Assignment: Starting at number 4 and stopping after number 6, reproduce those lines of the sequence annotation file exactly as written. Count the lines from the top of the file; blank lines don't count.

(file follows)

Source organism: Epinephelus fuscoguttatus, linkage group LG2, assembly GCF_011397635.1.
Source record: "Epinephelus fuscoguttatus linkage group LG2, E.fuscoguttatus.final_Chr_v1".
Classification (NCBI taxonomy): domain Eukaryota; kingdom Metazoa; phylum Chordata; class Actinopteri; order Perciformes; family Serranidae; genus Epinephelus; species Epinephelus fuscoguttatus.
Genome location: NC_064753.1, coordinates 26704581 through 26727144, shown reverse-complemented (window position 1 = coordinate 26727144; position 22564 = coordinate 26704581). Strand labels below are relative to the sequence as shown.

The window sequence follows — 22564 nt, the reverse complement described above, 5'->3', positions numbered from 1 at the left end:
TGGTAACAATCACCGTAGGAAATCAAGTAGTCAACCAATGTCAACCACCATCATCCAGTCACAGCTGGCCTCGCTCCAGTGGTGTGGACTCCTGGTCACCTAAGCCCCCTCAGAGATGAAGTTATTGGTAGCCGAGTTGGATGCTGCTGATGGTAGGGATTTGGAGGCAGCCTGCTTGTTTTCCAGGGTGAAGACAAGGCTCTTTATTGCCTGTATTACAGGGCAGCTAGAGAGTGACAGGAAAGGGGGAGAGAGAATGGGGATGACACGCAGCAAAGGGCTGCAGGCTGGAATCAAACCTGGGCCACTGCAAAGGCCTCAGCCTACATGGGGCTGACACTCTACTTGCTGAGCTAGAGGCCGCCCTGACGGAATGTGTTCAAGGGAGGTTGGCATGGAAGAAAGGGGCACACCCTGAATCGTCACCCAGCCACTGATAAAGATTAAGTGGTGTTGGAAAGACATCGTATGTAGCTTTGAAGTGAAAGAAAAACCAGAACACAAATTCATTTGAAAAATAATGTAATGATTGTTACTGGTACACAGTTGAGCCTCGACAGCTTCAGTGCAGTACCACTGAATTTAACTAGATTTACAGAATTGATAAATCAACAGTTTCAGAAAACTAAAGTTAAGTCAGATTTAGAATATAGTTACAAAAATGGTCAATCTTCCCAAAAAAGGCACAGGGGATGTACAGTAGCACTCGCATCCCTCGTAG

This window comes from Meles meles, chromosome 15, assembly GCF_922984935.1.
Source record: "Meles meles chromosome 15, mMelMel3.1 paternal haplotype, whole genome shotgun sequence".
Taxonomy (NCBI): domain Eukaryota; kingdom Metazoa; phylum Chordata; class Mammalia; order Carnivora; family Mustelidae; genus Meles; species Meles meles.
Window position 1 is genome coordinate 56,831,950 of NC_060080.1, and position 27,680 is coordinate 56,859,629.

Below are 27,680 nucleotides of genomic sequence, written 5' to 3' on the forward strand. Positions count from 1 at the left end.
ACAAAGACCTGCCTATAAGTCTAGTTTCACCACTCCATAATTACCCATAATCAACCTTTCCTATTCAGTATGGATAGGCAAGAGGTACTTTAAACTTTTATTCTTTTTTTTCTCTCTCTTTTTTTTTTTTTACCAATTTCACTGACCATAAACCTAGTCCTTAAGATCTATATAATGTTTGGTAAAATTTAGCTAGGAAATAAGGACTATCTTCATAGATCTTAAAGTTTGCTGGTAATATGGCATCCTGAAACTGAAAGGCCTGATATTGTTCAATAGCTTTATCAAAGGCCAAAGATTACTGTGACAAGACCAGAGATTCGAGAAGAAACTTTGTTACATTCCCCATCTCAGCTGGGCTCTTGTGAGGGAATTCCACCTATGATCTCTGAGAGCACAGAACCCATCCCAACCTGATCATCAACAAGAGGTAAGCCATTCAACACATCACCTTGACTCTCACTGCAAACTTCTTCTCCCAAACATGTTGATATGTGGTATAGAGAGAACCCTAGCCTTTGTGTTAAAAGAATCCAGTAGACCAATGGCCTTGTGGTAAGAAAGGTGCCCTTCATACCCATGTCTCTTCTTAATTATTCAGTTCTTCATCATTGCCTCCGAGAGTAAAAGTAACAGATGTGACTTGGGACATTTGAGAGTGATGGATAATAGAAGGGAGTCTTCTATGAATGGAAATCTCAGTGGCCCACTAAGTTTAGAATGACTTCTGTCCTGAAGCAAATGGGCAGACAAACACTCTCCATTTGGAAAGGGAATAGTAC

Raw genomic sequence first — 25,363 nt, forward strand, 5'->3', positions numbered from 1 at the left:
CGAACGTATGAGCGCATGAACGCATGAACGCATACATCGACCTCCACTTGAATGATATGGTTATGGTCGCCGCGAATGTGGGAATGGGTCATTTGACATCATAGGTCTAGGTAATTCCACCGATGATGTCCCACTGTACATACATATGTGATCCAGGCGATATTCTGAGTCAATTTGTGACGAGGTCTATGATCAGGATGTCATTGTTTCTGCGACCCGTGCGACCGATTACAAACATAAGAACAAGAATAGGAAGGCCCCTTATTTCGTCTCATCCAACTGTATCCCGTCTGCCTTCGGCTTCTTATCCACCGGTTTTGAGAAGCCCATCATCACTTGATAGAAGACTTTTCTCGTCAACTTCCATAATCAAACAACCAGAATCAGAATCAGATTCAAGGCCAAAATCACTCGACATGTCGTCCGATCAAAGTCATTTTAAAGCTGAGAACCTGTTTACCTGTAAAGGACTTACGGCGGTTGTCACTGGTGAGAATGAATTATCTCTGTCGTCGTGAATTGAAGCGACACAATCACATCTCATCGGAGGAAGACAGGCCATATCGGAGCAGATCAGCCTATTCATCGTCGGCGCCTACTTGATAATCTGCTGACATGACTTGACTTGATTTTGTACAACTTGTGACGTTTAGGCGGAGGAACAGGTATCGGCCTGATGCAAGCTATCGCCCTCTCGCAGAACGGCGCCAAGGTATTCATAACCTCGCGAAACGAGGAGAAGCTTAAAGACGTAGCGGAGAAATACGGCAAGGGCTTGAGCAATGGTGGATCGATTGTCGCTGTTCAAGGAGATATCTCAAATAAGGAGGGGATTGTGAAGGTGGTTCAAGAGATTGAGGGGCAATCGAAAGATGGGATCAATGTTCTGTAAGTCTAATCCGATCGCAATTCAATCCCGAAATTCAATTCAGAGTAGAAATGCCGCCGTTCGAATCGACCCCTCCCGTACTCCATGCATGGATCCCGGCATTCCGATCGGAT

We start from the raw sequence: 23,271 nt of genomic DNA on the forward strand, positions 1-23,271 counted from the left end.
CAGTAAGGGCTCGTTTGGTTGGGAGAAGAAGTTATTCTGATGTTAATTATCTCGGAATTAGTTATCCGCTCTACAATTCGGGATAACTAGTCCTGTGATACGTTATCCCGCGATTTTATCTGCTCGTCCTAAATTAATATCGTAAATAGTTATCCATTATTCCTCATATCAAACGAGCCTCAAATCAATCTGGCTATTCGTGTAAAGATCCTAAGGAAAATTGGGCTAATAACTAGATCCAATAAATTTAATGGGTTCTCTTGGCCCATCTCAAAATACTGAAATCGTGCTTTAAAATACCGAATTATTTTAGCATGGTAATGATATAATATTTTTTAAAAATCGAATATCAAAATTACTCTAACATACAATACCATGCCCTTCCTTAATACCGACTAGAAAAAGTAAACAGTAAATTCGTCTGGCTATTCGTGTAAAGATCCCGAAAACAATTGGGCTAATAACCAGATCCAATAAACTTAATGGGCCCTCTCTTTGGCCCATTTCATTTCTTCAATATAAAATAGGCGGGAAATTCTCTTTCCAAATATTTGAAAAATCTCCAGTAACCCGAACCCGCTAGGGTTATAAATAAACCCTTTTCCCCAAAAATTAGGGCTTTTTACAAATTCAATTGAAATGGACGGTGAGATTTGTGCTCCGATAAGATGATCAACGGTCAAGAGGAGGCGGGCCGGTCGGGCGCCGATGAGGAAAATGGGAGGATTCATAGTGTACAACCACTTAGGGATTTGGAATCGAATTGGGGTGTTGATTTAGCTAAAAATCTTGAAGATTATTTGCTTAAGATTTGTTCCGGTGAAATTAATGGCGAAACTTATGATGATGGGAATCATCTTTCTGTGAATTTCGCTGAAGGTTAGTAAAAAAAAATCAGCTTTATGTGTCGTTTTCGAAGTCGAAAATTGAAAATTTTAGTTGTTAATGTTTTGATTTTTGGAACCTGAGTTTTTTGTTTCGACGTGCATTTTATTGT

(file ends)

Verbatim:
Genome location: NC_064753.1, coordinates 26704581 through 26727144, shown reverse-complemented (window position 1 = coordinate 26727144; position 22564 = coordinate 26704581). Strand labels below are relative to the sequence as shown.

The window sequence follows — 22564 nt, the reverse complement described above, 5'->3', positions numbered from 1 at the left end:
TGGTAACAATCACCGTAGGAAATCAAGTAGTCAACCAATGTCAACCACCATCATCCAGTCACAGCTGGCCTCGCTCCAGTGGTGTGGACTCCTGGTCACCTAAGCCCCCTCAGAGATGAAGTTATTGGTAGCCGAGTTGGATGCTGCTGATGGTAGGGATTTGGAGGCAGCCTGCTTGTTTTCCAGGGTGAAGACAAGGCTCTTTATTGCCTGTATTACAGGGCAGCTAGAGAGTGACAGGAAAGGGGGAGAGAGAATGGGGATGACACGCAGCAAAGGGCTGCAGGCTGGAATCAAACCTGGGCCACTGCAAAGGCCTCAGCCTACATGGGGCTGACACTCTACTTGCTGAGCTAGAGGCCGCCCTGACGGAATGTGTTCAAGGGAGGTTGGCATGGAAGAAAGGGGCACACCCTGAATCGTCACCCAGCCACTGATAAAGATTAAGTGGTGTTGGAAAGACATCGTATGTAGCTTTGAAGTGAAAGAAAAACCAGAACACAAATTCATTTGAAAAATAATGTAATGATTGTTACTGGTACACAGTTGAGCCTCGACAGCTTCAGTGCAGTACCACTGAATTTAACTAGATTTACAGAATTGATAAATCAACAGTTTCAGAAAACTAAAGTTAAGTCAGATTTAGAATATAGTTACAAAAATGGTCAATCTTCCCAAAAAAGGCACAGGGGATGTACAGTAGCACTCGCATCCCTCGTAG